I purchased the apple tree in the photo in the spring of 2003 at a local big box store. The label said dwarf Winesap. The Winesap was accurate. Five years ago, I cut the central leader to a height of about 12 feet from the nearly 20 feet it had grown to. It is possibly on a root stock that produces a 3/4 size tree, but it wasn’t what I expected.
This coming Saturday, I will be leading a workshop on Backyard Fruits during the Spring plant sale at Crabtree Farm (a local urban non-profit). My next posts will be on what I’ll cover in the session. In the one hour session, I will only be able to offer a brief snapshot on several different fruits. My dwarf apple experience is why I recommend buying from a reputable local nursery. Fruit trees can produce for many years, so taking time to get the right one in the right place is worthwhile.
Also important for improving chances of success is doing research. Universities, garden magazines, and nurseries have websites with information such as pollination charts, root stocks, and disease resistance. In addition, local growers have knowledge specific to the area that is worth obtaining. In the Chattanooga area local conditions can vary significantly due to altitude. What works on Lookout Mountain may not be likely to succeed in the valley. It is not coincidence that commercial orchards in the area are located at higher elevations.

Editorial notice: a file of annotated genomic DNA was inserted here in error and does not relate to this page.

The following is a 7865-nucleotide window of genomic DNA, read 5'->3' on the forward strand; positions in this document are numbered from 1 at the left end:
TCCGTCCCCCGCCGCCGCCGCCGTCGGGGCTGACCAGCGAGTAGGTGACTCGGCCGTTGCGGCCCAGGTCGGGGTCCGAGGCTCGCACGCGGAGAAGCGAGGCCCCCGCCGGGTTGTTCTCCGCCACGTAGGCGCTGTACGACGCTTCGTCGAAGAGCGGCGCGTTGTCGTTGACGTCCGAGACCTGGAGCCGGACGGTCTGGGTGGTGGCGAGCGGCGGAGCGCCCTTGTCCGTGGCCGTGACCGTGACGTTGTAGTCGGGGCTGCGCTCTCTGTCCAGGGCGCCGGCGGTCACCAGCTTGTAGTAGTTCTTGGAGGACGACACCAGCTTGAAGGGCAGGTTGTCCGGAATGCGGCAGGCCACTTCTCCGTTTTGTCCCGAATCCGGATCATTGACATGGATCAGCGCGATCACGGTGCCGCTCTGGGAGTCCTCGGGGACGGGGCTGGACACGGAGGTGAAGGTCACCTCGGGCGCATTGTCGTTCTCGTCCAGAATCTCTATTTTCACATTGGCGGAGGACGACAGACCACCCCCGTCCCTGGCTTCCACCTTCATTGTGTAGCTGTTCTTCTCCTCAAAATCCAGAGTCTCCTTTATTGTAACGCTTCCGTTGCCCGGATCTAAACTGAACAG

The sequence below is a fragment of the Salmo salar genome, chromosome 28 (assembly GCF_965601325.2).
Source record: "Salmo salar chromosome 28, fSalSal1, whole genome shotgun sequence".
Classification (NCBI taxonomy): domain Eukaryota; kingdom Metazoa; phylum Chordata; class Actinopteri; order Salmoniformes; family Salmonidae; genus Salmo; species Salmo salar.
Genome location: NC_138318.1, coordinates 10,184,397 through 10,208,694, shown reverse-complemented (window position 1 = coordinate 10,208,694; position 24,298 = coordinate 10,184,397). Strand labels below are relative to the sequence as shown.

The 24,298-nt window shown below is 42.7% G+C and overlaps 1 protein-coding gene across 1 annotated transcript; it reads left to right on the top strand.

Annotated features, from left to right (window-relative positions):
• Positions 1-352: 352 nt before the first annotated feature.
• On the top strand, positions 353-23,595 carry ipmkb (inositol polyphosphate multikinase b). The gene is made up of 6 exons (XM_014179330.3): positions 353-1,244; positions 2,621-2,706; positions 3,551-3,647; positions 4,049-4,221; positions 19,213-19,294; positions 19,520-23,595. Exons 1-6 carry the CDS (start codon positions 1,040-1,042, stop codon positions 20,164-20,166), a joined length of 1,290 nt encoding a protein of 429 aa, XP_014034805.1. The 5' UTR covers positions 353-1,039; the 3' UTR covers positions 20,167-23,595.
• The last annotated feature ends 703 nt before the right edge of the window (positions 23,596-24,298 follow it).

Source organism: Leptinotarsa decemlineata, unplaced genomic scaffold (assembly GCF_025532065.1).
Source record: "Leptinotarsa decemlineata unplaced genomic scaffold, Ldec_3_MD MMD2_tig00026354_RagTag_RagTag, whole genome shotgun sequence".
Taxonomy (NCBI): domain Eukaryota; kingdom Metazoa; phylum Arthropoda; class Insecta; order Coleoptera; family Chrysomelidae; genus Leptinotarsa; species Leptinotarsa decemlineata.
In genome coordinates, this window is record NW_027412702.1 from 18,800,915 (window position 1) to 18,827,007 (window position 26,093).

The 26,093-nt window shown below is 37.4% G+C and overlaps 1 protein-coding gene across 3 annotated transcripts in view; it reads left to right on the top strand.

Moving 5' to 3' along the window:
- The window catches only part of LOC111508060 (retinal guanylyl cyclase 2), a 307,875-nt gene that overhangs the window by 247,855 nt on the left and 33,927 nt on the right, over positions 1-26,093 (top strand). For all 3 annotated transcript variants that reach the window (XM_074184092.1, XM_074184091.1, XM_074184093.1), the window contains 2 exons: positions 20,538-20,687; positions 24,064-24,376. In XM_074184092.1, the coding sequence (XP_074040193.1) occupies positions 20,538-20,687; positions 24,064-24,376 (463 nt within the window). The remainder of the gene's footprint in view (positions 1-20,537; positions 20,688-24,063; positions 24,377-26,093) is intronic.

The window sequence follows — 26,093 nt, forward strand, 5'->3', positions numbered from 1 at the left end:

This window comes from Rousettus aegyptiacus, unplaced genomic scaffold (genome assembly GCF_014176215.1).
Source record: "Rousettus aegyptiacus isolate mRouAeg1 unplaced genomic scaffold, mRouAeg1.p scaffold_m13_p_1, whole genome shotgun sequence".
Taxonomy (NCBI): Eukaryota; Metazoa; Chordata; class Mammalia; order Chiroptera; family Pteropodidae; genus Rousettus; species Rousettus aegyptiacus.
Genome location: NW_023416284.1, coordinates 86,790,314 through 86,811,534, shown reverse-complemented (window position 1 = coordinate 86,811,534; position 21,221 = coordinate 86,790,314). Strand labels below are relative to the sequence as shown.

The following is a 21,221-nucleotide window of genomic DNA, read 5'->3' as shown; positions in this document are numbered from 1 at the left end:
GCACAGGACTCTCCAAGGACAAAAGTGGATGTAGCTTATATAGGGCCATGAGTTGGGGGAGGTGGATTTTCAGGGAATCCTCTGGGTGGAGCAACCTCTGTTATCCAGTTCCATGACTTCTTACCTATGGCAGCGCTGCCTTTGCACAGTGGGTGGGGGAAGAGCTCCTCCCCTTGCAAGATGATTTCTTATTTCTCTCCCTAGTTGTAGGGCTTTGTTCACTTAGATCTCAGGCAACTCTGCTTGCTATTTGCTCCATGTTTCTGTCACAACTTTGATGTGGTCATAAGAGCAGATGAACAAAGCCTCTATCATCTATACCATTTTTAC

After gathering information, it is time to evaluate a site. A good site will get morning sun so that leaves dry from morning dew. Water will be needed as the plants are getting started and for summer dry spells. Drainage is key as wet feet lead to disease and failure. Good air flow will reduce disease and avoid a frost pocket (low spot). Soil ph should be checked and matched to a plants needs.
The TLC a plant needs after it is in the ground will be covered in upcoming posts. Some fruits need way more than others. And many reasonable people leave fruit growing to specialists. Harvesting your own doesn’t come without effort, but is rewarding.